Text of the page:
Segment ID 152 is based on which segment an IM 28 is plugged into. IM's 28 on a segment receive the segment ID 152 as a broadcast message from central processor 14.
 Daisy chain ID 154 is accomplished using three signals which are passed from one IM to the next. As the signals are passed, the value of the ID 154 is automatically incremented starting with zero at the hub through 6 at the last IM. An ID 154 value of seven is considered invalid and the module will indicate an error.
 After the last IM on a segment is assigned a unique ID, the CAN bus is automatically terminated. Each IM sends a signal over bus termination wire 110 searching for another IM. If an IM is not located, the IM assumes it is the last IM on the segment and terminates the bus. Similar to the assignment of unique IDs, automatic bus termination is completed without intervention of the IM processor so that an IM failure does not implement bus termination incorrectly.
 With reference to FIGS. 4 and 5, the present invention contemplates at least two types of segmented CAN networks 16 (1) a full system 200 (as shown in FIG. 2) and (2) a low cost system (as shown in FIG. 4). Full system 200 may support eight segments 202 of at most seven IMs per segment for a total of fifty-six IMs. The low-cost system 250 may support at most twenty-one IMs on three segments of seven IMs each. The full implementation of the segmented CAN 200 includes a hub 204. Hub 204 is a multi-segmented repeater connecting segments 202 to each other. Hub 204 links to CP 14 for both communication and control purposes. CP 14 attaches to an internal bus of hub 204 making CP 14 a node on the CAN network. As such, CP 14 is not part of any of the segments and does not need transceivers. CP 14 can enable or disable any of the segments 202. When a segment 202 is disabled, network traffic is blocked to and from the segment. During normal operation, segments 202 are enabled. During initialization, however, CP14 may talk to each segment 202 independently to determine which devices are attached and to verify the operation of each segment 202.
 Low cost implementation of segmented CAN network 250 is illustrated in FIG. 4. Accordingly, the most significant difference between low cost implementation 250 and full implementation 200 is that the low cost implementation eliminates hub 204. Instead of hub 204 CP 14 manages the set of CAN segments directly. The number of CAN segments is limited by the number of CAN controllers built into the CP chip ( i.e. 34 the MPC-565 microcontroller). Further, the low cost implementation 250 precludes messages sent on one CAN segment 202 from being seen by devices on other CAN segments. CP 14, of course, sees all of the messages.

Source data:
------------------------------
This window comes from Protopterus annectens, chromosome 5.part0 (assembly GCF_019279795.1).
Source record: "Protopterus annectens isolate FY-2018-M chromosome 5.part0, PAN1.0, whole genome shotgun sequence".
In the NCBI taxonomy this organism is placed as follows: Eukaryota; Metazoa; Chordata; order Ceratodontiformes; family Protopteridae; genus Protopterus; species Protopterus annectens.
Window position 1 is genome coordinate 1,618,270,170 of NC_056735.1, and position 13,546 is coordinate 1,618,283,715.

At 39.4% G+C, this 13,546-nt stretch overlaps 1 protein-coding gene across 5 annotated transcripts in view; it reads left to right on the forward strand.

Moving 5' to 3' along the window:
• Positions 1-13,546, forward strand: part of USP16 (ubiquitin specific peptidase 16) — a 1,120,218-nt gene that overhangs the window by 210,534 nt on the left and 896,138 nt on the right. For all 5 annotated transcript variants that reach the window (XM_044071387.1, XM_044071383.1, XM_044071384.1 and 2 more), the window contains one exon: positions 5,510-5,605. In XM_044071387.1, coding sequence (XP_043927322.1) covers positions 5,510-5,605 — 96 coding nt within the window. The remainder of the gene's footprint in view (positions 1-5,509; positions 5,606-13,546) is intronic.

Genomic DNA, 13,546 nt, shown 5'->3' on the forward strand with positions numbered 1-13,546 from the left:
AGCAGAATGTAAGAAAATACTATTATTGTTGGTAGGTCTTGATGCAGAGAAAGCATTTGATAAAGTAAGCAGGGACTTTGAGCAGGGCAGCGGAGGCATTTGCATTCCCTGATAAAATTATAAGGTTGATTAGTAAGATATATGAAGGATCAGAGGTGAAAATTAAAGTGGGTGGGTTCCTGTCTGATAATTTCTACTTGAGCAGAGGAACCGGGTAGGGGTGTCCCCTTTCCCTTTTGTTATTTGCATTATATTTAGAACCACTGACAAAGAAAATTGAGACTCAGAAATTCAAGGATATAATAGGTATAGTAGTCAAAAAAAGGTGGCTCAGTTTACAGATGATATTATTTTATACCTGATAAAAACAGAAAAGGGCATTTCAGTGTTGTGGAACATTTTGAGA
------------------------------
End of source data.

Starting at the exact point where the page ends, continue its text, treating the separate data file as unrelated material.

Hub 204 further includes a CAN repeater 206 in communication with the plurality of CAN segments 202 and CP 14.
 Referring now to FIG. 6, an interface module 28 is schematically represented, in accordance with the present invention. Interface module 28 utilizes eight wires. These wires include two CAN network signal wires 300, a power and ground wire 302 and 304, three signal wire 306 for daisy chain addressing using the power and ground for return, and one signal wire 308 for bus termination. All IMs have network connectors, an input connector 310 and output connector 312.
 Preferably, IM 28 has input and output connectors 310 and 312 which are keyed so that the connectors are not able to be swapped.
 Further, IM 28 has a built-in address translation Read Only Memory (ROM) 314 that is powered by the CAN network power 302 and is responsible for computing the address for the next node of the daisy chain and detecting illegal addresses. If nothing is plugged into input connector 312, the general processor sees an invalid address and at a minimum flashes a diagnostic LED.
 The CP and IMs are table driven. Each of the modules contains a micro-controller with a flash memory and EEPROM. The flash memory contains the code that runs the module; the EEPROM contains configuration information. The goal is to design a system where the code in the flash is independent of the equipment configuration in the vehicle.